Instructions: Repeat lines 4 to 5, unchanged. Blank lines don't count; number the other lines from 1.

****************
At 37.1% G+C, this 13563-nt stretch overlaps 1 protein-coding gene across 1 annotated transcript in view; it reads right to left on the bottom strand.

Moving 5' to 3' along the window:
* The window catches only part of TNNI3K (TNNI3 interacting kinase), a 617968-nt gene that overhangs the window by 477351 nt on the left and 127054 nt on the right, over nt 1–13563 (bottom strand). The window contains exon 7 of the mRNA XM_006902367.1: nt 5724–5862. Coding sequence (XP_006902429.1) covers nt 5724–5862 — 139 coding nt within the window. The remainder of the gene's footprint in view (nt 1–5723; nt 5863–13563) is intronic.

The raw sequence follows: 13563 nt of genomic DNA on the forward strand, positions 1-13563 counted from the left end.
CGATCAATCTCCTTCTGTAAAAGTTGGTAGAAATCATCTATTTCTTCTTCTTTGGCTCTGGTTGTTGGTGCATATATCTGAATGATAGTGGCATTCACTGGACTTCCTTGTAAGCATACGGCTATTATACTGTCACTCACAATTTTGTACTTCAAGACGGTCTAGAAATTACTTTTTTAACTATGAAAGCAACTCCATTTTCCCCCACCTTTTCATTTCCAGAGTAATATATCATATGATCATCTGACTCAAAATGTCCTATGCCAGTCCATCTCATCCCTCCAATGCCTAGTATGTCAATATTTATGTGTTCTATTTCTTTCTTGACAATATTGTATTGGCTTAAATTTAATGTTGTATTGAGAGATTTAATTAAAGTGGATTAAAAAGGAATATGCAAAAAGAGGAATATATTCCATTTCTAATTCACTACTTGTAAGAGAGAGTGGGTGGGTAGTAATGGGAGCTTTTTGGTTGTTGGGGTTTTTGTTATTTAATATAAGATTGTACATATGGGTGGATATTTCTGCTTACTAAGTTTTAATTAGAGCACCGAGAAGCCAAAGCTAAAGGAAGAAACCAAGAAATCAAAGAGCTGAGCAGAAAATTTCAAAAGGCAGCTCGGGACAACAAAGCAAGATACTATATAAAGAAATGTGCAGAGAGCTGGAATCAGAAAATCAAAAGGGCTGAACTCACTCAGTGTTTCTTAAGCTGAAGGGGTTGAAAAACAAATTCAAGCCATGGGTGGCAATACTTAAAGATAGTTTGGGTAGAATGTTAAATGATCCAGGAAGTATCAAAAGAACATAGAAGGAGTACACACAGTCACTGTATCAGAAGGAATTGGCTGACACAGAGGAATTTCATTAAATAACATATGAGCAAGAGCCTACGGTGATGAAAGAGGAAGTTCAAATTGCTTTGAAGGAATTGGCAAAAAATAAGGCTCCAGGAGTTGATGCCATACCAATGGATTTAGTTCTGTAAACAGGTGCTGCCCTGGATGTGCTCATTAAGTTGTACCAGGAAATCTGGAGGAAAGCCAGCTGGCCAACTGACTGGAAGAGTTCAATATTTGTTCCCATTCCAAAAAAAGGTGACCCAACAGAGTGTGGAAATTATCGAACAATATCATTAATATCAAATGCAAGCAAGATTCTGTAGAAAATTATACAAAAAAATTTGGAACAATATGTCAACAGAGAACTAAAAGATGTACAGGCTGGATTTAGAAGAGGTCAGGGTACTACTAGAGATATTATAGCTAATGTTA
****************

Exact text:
The raw sequence follows: 13563 nt of genomic DNA on the forward strand, positions 1-13563 counted from the left end.
CGATCAATCTCCTTCTGTAAAAGTTGGTAGAAATCATCTATTTCTTCTTCTTTGGCTCTGGTTGTTGGTGCATATATCTGAATGATAGTGGCATTCACTGGACTTCCTTGTAAGCATACGGCTATTATACTGTCACTCACAATTTTGTACTTCAAGACGGTCTAGAAATTACTTTTTTAACTATGAAAGCAACTCCATTTTCCCCCACCTTTTCATTTCCAGAGTAATATATCATATGATCATCTGACTCAAAATGTCCTATGCCAGTCCATCTCATCCCTCCAATGCCTAGTATGTCAATATTTATGTGTTCTATTTCTTTCTTGACAATATTGTATTGGCTTAAATTTAATGTTGTATTGAGAGATTTAATTAAAGTGGATTAAAAAGGAATATGCAAAAAGAGGAATATATTCCATTTCTAATTCACTACTTGTAAGAGAGAGTGGGTGGGTAGTAATGGGAGCTTTTTGGTTGTTGGGGTTTTTGTTATTTAATATAAGATTGTACATATGGGTGGATATTTCTGCTTACTAAGTTTTAATTAGAGCACCGAGAAGCCAAAGCTAAAGGAAGAAACCAAGAAATCAAAGAGCTGAGCAGAAAATTTCAAAAGGCAGCTCGGGACAACAAAGCAAGATACTATATAAAGAAATGTGCAGAGAGCTGGAATCAGAAAATCAAAAGGGCTGAACTCACTCAGTGTTTCTTAAGCTGAAGGGGTTGAAAAACAAATTCAAGCCATGGGTGGCAATACTTAAAGATAGTTTGGGTAGAATGTTAAATGATCCAGGAAGTATCAAAAGAACATAGAAGGAGTACACACAGTCACTGTATCAGAAGGAATTGGCTGACACAGAGGAATTTCATTAAATAACATATGAGCAAGAGCCTACGGTGATGAAAGAGGAAGTTCAAATTGCTTTGAAGGAATTGGCAAAAAATAAGGCTCCAGGAGTTGATGCCATACCAATGGATTTAGTTCTGTAAACAGGTGCTGCCCTGGATGTGCTCATTAAGTTGTACCAGGAAATCTGGAGGAAAGCCAGCTGGCCAACTGACTGGAAGAGTTCAATATTTGTTCCCATTCCAAAAAAAGGTGACCCAACAGAGTGTGGAAATTATCGAACAATATCATTAATATCAAATGCAAGCAAGATTCTGTAGAAAATTATACAAAAAAATTTGGAACAATATGTCAACAGAGAACTAAAAGATGTACAGGCTGGATTTAGAAGAGGTCAGGGTACTACTAGAGATATTATAGCTAATGTTA